Ellen Richard served as Executive Director of the American Conservatory Theater in San Francisco from 2010 through 2015.  During her tenure, Ms. Richard negotiated a deal to buy the Strand Theater in tech corridor of Mid-Market San Francisco, helped raise the $34,000 million to renovate and operate it and steered the design and construction for the project which opened in May of 2015. The complex featured two performance spaces and has won multiple awards.  She opened the 50 seat Costume Shop Theater, a 49-seat “black box” venue used for the company’s Master of Fine Arts students and for shows by other local companies.  Ms. Richard was also credited with expanding the company’s educational efforts, coming up with programs like the San Francisco Semester, which brings undergraduate acting students to ACT from around the world, and Stage Coach, a community theater mobile unit that reaches into diverse neighborhoods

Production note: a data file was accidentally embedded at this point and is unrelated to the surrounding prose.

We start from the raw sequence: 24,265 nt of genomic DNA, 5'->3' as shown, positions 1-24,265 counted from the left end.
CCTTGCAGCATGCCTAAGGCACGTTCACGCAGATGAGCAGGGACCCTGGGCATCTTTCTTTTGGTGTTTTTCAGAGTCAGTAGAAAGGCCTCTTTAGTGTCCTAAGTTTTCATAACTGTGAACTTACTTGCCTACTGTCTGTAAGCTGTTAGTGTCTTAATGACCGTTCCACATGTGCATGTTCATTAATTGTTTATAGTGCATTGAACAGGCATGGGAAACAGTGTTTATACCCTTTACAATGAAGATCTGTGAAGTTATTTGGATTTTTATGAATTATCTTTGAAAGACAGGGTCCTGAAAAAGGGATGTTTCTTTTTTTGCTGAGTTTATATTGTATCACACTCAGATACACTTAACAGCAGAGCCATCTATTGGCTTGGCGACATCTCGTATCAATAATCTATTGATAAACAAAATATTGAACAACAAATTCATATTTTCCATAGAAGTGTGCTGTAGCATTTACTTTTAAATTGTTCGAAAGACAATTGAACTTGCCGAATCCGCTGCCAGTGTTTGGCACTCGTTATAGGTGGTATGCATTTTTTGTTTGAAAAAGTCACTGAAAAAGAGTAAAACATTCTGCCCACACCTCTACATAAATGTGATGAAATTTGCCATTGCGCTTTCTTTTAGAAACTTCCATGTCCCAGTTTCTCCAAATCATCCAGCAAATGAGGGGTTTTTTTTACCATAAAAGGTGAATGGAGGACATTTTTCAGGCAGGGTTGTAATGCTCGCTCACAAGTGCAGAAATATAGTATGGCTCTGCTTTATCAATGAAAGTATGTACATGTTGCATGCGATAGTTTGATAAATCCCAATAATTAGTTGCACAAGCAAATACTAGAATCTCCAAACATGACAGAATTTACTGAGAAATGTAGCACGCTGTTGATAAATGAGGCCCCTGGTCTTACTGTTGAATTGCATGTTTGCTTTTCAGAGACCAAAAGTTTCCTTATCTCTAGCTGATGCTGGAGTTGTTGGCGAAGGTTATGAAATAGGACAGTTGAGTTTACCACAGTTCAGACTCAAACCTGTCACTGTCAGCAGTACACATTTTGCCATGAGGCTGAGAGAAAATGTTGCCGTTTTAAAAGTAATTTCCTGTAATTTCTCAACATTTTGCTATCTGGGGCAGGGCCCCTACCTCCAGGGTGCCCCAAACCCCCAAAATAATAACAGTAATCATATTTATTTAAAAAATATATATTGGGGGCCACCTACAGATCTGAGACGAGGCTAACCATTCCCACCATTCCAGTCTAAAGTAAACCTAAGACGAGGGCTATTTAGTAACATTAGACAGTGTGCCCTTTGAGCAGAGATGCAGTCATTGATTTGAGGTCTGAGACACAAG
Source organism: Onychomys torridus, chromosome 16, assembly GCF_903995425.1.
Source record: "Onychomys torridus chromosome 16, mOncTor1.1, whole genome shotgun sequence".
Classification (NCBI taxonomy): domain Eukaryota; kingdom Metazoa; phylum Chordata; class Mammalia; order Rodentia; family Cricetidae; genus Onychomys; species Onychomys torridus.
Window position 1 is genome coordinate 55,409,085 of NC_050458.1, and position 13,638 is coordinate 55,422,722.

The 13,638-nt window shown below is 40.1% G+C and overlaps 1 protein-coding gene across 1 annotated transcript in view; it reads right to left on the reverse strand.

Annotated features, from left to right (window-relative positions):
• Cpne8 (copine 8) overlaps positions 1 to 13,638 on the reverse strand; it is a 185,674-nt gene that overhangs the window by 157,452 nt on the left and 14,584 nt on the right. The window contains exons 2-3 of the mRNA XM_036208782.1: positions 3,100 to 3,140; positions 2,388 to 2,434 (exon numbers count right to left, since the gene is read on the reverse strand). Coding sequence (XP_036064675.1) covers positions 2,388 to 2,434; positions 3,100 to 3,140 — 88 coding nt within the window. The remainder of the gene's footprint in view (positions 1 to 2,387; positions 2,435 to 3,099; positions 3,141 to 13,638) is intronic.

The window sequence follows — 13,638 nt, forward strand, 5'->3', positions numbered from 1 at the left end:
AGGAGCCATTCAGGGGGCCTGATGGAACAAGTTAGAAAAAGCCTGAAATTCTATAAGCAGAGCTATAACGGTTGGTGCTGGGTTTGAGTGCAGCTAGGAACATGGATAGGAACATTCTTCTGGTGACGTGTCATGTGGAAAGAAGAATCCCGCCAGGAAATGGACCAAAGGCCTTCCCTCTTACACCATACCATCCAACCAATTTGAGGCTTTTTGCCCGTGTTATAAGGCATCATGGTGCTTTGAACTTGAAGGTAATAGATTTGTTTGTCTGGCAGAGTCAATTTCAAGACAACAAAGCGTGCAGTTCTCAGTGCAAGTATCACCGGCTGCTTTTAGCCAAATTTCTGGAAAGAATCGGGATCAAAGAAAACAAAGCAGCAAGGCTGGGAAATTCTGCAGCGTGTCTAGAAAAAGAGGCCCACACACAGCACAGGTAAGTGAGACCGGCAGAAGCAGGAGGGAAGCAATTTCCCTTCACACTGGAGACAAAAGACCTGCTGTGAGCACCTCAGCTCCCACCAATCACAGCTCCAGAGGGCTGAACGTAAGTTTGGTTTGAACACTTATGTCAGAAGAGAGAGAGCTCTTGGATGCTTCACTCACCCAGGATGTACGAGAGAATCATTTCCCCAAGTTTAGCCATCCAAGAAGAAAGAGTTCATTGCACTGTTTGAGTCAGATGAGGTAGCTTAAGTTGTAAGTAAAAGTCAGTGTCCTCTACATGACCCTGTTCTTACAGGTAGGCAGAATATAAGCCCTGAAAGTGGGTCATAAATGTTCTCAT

She was also Executive Director of The Second Stage Theatre in New York City. During her tenure at Second Stage, which began in 2006 (through 2009), she was responsible for the purchase contract of the Helen Hayes Theatre, growth in subscription income of 48 percent, and growth in individual giving of 75 percent, as well as conceptualization of a highly successful gala format and “Second Generation,” a giving program through which donors enable deserving New York City youth to experience live theater. Under Ms. Richard’s leadership, Second Stage provided the initial home for the Broadway productions Everyday Rapture, Next to Normal, and The Little Dog Laughed.